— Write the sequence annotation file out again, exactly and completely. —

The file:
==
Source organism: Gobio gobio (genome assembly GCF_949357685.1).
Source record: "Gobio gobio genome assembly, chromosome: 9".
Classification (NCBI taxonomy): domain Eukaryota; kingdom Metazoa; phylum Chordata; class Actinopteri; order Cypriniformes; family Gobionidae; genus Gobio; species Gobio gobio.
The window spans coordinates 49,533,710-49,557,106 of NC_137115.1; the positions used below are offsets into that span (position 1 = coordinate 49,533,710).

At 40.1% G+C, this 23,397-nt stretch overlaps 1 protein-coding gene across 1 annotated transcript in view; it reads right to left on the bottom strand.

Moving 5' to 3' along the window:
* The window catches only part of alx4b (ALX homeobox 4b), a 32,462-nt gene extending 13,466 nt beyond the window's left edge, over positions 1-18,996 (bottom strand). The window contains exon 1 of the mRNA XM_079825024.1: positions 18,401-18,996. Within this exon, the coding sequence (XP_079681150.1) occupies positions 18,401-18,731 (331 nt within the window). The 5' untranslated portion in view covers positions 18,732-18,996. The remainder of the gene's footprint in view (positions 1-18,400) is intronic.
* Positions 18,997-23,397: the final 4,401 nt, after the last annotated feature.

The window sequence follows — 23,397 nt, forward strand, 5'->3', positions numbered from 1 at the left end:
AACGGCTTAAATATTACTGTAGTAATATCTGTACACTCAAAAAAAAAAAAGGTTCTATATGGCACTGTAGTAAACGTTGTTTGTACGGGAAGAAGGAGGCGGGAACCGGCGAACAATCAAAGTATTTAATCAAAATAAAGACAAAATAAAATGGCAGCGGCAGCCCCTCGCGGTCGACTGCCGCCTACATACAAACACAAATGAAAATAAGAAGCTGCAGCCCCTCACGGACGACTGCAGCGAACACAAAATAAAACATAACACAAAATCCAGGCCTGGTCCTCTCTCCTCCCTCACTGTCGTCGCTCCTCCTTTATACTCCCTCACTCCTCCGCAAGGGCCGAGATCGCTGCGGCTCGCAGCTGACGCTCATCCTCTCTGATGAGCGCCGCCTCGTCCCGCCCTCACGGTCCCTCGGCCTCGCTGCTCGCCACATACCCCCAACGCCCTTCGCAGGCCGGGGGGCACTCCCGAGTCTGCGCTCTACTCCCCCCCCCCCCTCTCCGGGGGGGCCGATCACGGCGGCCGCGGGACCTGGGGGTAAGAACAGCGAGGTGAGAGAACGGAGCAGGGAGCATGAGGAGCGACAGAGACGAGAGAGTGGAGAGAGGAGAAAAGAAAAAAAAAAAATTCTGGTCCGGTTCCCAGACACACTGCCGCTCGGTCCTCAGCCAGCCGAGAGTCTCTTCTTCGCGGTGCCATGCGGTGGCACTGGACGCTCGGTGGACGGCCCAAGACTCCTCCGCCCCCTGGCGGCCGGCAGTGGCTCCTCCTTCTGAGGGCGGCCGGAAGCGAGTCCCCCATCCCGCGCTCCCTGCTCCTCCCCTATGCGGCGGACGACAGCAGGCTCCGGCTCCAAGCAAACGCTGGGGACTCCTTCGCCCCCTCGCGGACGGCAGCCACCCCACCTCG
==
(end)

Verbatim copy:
Source organism: Gobio gobio (genome assembly GCF_949357685.1).
Source record: "Gobio gobio genome assembly, chromosome: 9".
Classification (NCBI taxonomy): domain Eukaryota; kingdom Metazoa; phylum Chordata; class Actinopteri; order Cypriniformes; family Gobionidae; genus Gobio; species Gobio gobio.
The window spans coordinates 49,533,710-49,557,106 of NC_137115.1; the positions used below are offsets into that span (position 1 = coordinate 49,533,710).

At 40.1% G+C, this 23,397-nt stretch overlaps 1 protein-coding gene across 1 annotated transcript in view; it reads right to left on the bottom strand.

Moving 5' to 3' along the window:
* The window catches only part of alx4b (ALX homeobox 4b), a 32,462-nt gene extending 13,466 nt beyond the window's left edge, over positions 1-18,996 (bottom strand). The window contains exon 1 of the mRNA XM_079825024.1: positions 18,401-18,996. Within this exon, the coding sequence (XP_079681150.1) occupies positions 18,401-18,731 (331 nt within the window). The 5' untranslated portion in view covers positions 18,732-18,996. The remainder of the gene's footprint in view (positions 1-18,400) is intronic.
* Positions 18,997-23,397: the final 4,401 nt, after the last annotated feature.

The window sequence follows — 23,397 nt, forward strand, 5'->3', positions numbered from 1 at the left end:
AACGGCTTAAATATTACTGTAGTAATATCTGTACACTCAAAAAAAAAAAAGGTTCTATATGGCACTGTAGTAAACGTTGTTTGTACGGGAAGAAGGAGGCGGGAACCGGCGAACAATCAAAGTATTTAATCAAAATAAAGACAAAATAAAATGGCAGCGGCAGCCCCTCGCGGTCGACTGCCGCCTACATACAAACACAAATGAAAATAAGAAGCTGCAGCCCCTCACGGACGACTGCAGCGAACACAAAATAAAACATAACACAAAATCCAGGCCTGGTCCTCTCTCCTCCCTCACTGTCGTCGCTCCTCCTTTATACTCCCTCACTCCTCCGCAAGGGCCGAGATCGCTGCGGCTCGCAGCTGACGCTCATCCTCTCTGATGAGCGCCGCCTCGTCCCGCCCTCACGGTCCCTCGGCCTCGCTGCTCGCCACATACCCCCAACGCCCTTCGCAGGCCGGGGGGCACTCCCGAGTCTGCGCTCTACTCCCCCCCCCCCCTCTCCGGGGGGGCCGATCACGGCGGCCGCGGGACCTGGGGGTAAGAACAGCGAGGTGAGAGAACGGAGCAGGGAGCATGAGGAGCGACAGAGACGAGAGAGTGGAGAGAGGAGAAAAGAAAAAAAAAAAATTCTGGTCCGGTTCCCAGACACACTGCCGCTCGGTCCTCAGCCAGCCGAGAGTCTCTTCTTCGCGGTGCCATGCGGTGGCACTGGACGCTCGGTGGACGGCCCAAGACTCCTCCGCCCCCTGGCGGCCGGCAGTGGCTCCTCCTTCTGAGGGCGGCCGGAAGCGAGTCCCCCATCCCGCGCTCCCTGCTCCTCCCCTATGCGGCGGACGACAGCAGGCTCCGGCTCCAAGCAAACGCTGGGGACTCCTTCGCCCCCTCGCGGACGGCAGCCACCCCACCTCG